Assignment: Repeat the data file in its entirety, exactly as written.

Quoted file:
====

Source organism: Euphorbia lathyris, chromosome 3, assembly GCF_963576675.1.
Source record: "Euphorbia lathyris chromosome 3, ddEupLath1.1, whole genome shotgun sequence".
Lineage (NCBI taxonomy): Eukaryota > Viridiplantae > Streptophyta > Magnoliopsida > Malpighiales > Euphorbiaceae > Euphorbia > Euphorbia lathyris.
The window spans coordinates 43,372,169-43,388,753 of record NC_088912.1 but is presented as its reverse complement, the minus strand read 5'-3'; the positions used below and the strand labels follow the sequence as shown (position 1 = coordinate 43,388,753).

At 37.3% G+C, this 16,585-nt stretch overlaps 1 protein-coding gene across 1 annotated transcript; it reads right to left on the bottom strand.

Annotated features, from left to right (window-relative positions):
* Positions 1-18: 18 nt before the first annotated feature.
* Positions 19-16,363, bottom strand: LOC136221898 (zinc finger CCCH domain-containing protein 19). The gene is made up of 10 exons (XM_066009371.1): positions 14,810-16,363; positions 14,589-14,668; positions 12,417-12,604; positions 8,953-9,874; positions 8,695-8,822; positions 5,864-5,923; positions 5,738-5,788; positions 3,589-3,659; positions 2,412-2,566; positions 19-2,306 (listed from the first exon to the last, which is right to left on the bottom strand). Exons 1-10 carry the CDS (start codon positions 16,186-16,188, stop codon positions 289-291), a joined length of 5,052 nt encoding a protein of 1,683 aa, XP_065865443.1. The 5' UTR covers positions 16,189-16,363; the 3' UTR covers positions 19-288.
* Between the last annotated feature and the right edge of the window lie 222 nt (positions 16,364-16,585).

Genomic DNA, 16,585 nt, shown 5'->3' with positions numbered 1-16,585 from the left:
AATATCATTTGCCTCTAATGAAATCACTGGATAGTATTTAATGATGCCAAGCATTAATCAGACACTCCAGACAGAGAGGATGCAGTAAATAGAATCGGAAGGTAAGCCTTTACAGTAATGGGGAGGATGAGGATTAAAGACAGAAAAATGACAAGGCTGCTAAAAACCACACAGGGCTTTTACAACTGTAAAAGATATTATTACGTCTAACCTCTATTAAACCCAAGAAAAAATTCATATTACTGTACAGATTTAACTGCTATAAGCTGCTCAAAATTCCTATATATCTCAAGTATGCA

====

Source organism: Euphorbia lathyris, chromosome 3, assembly GCF_963576675.1.
Source record: "Euphorbia lathyris chromosome 3, ddEupLath1.1, whole genome shotgun sequence".
Lineage (NCBI taxonomy): Eukaryota > Viridiplantae > Streptophyta > Magnoliopsida > Malpighiales > Euphorbiaceae > Euphorbia > Euphorbia lathyris.
The window spans coordinates 43,372,169-43,388,753 of record NC_088912.1 but is presented as its reverse complement, the minus strand read 5'-3'; the positions used below and the strand labels follow the sequence as shown (position 1 = coordinate 43,388,753).

At 37.3% G+C, this 16,585-nt stretch overlaps 1 protein-coding gene across 1 annotated transcript; it reads right to left on the bottom strand.

Annotated features, from left to right (window-relative positions):
* Positions 1-18: 18 nt before the first annotated feature.
* Positions 19-16,363, bottom strand: LOC136221898 (zinc finger CCCH domain-containing protein 19). The gene is made up of 10 exons (XM_066009371.1): positions 14,810-16,363; positions 14,589-14,668; positions 12,417-12,604; positions 8,953-9,874; positions 8,695-8,822; positions 5,864-5,923; positions 5,738-5,788; positions 3,589-3,659; positions 2,412-2,566; positions 19-2,306 (listed from the first exon to the last, which is right to left on the bottom strand). Exons 1-10 carry the CDS (start codon positions 16,186-16,188, stop codon positions 289-291), a joined length of 5,052 nt encoding a protein of 1,683 aa, XP_065865443.1. The 5' UTR covers positions 16,189-16,363; the 3' UTR covers positions 19-288.
* Between the last annotated feature and the right edge of the window lie 222 nt (positions 16,364-16,585).

Genomic DNA, 16,585 nt, shown 5'->3' with positions numbered 1-16,585 from the left:
AATATCATTTGCCTCTAATGAAATCACTGGATAGTATTTAATGATGCCAAGCATTAATCAGACACTCCAGACAGAGAGGATGCAGTAAATAGAATCGGAAGGTAAGCCTTTACAGTAATGGGGAGGATGAGGATTAAAGACAGAAAAATGACAAGGCTGCTAAAAACCACACAGGGCTTTTACAACTGTAAAAGATATTATTACGTCTAACCTCTATTAAACCCAAGAAAAAATTCATATTACTGTACAGATTTAACTGCTATAAGCTGCTCAAAATTCCTATATATCTCAAGTATGCA